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Media Reviews

Publishers Weekly
Though Anna's voice is strong, the novel falters in its depiction of the tragedy's fallout, often electing to skim the surface instead of going deep.

Library Journal
Starred Review. A blistering, Swiftian portrait of a nation that has lost its moral center, this book is a compelling from start to finish. Enthusiastically recommended for fans of literary fiction, psychological drama, and dystopian fiction

Kirkus Reviews
Starred Review. Intensely smart. Sharply written.

Author Blurb Wiley Cash, author of The Last Ballad
How to be Safe is a blistering indictment of America's insanity: our devotion to guns, our addiction to masculinity, our obsession with muscling our way toward an exceptionalism built upon our own inflated sense of self. Tom McAllister is an exceptionally talented novelist: funny, biting, and bold. I'd be inclined to call him a satirist if not for the fact that every word in this novel is true.

Author Blurb Amber Sparks, author of The Unfinished World
This is one of those books you don't know if you can read, and then after you don't know how you lived in a world without it... I can't believe this book was written by a man - but I'm so happy Tom McAllister wrote it.

Author Blurb Katherine Hill, author of The Violet Hour
Tom McAllister's searing novel won't make you feel safe, but it will almost certainly make you feel connected to everyone who knows that everything must change.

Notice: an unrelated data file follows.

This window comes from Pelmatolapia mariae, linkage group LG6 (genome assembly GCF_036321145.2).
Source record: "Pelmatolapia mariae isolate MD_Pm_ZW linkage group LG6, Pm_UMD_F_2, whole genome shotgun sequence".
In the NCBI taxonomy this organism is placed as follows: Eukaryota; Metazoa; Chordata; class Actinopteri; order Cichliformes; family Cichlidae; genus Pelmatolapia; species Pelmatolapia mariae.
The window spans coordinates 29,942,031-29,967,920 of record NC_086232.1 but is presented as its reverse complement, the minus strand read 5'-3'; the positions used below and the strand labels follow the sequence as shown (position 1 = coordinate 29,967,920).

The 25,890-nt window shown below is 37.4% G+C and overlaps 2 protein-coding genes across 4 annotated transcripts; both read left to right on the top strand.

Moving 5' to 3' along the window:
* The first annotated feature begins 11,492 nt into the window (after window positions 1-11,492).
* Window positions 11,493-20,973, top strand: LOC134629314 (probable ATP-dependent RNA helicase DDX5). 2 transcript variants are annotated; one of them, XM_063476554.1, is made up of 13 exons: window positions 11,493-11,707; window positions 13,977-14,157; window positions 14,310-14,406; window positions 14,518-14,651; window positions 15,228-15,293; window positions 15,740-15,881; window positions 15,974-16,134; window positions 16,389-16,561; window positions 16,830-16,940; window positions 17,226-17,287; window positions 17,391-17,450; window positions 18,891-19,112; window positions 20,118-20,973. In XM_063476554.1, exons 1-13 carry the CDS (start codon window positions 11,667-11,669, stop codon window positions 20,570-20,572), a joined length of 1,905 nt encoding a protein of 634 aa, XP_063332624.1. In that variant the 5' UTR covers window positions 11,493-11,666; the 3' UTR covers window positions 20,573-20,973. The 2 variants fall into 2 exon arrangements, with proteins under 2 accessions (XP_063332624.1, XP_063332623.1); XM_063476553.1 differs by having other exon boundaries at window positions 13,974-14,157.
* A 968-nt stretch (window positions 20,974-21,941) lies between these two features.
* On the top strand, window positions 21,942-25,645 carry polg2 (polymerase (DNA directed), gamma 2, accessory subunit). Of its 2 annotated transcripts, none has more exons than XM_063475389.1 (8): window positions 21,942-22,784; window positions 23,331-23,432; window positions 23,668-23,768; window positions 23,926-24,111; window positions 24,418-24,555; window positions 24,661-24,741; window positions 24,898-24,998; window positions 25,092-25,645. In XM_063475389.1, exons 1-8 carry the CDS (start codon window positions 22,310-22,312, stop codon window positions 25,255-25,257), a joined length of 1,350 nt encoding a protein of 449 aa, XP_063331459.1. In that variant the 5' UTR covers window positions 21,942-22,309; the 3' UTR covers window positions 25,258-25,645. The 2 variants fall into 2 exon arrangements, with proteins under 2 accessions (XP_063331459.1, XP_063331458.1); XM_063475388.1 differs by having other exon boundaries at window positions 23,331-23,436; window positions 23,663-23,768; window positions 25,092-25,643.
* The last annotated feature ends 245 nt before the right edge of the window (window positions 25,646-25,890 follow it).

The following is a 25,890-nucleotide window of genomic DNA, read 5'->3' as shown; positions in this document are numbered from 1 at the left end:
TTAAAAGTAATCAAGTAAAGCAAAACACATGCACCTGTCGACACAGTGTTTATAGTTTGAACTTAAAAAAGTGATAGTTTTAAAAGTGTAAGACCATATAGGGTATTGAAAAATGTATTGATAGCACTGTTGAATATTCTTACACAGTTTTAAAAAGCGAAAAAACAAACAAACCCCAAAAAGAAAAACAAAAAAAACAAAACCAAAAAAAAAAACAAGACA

Author Blurb Stewart O'Nan, author of The Speed Queen
Vicious, hilarious, shocking and sad, How to Be Safe is biting political satire that levels its targets, soft and hard. Tom McAllister's vision of a violent, pious, hysterical America is worthy of Denis Johnson, Margaret Atwood and, yes, Mark Twain.

Reader Reviews

Michael Haughton

How to Be Safe
I will honestly state firstly that my opinion on this novel is in no way aimed at the writer as any personal attack, But merely to express my own closely held observations. I will go on to add this brief summary I got from reading it, then I will ...   Read More

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Beyond the Book

Survivor's Guilt

In How To Be Safe, Tom McAllister charts a year in the life of his main character Anna and the rest of the community of Seldom Falls, in the aftermath of a mass school shooting carried out by a student. Anna, a teacher who was fired from the school, struggles to cope with many aspects of the tragedy, not least her feelings of guilt that she was not there when it happened.

The concept of survivor guilt was first identified among holocaust survivors, individuals who had lost family and friends in the concentration camps of Nazi Germany. It is recognized as afflicting people who survive traumatic events – wars and conflicts, natural disasters, terrorist attacks and school shootings, but can also be experienced by others such as first...